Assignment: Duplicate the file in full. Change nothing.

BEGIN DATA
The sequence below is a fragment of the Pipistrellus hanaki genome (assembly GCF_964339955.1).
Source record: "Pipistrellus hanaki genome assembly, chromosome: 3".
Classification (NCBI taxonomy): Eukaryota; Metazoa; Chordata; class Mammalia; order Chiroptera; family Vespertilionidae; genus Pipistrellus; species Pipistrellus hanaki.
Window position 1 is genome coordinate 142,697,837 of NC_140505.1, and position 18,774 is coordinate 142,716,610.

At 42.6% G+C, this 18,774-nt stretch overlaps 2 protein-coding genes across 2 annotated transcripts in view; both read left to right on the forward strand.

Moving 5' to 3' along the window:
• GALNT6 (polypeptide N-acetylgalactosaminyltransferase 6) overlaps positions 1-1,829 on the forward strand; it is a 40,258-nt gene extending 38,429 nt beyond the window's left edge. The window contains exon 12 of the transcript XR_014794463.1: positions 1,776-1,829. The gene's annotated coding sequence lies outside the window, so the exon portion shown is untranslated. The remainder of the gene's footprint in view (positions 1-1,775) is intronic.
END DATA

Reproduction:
The sequence below is a fragment of the Pipistrellus hanaki genome (assembly GCF_964339955.1).
Source record: "Pipistrellus hanaki genome assembly, chromosome: 3".
Classification (NCBI taxonomy): Eukaryota; Metazoa; Chordata; class Mammalia; order Chiroptera; family Vespertilionidae; genus Pipistrellus; species Pipistrellus hanaki.
Window position 1 is genome coordinate 142,697,837 of NC_140505.1, and position 18,774 is coordinate 142,716,610.

At 42.6% G+C, this 18,774-nt stretch overlaps 2 protein-coding genes across 2 annotated transcripts in view; both read left to right on the forward strand.

Moving 5' to 3' along the window:
• GALNT6 (polypeptide N-acetylgalactosaminyltransferase 6) overlaps positions 1-1,829 on the forward strand; it is a 40,258-nt gene extending 38,429 nt beyond the window's left edge. The window contains exon 12 of the transcript XR_014794463.1: positions 1,776-1,829. The gene's annotated coding sequence lies outside the window, so the exon portion shown is untranslated. The remainder of the gene's footprint in view (positions 1-1,775) is intronic.